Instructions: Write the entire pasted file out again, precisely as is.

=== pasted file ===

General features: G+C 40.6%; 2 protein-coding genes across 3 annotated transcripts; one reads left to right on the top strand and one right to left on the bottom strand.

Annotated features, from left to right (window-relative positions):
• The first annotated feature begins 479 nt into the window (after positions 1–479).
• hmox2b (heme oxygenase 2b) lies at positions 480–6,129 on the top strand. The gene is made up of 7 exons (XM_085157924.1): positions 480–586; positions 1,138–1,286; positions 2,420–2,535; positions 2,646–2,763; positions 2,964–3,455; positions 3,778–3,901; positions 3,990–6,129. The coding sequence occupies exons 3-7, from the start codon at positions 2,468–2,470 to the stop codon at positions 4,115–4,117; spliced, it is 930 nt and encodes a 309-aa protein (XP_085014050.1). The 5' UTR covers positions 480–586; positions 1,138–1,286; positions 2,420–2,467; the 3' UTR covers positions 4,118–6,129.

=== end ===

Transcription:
General features: G+C 40.6%; 2 protein-coding genes across 3 annotated transcripts; one reads left to right on the top strand and one right to left on the bottom strand.

Annotated features, from left to right (window-relative positions):
• The first annotated feature begins 479 nt into the window (after positions 1–479).
• hmox2b (heme oxygenase 2b) lies at positions 480–6,129 on the top strand. The gene is made up of 7 exons (XM_085157924.1): positions 480–586; positions 1,138–1,286; positions 2,420–2,535; positions 2,646–2,763; positions 2,964–3,455; positions 3,778–3,901; positions 3,990–6,129. The coding sequence occupies exons 3-7, from the start codon at positions 2,468–2,470 to the stop codon at positions 4,115–4,117; spliced, it is 930 nt and encodes a 309-aa protein (XP_085014050.1). The 5' UTR covers positions 480–586; positions 1,138–1,286; positions 2,420–2,467; the 3' UTR covers positions 4,118–6,129.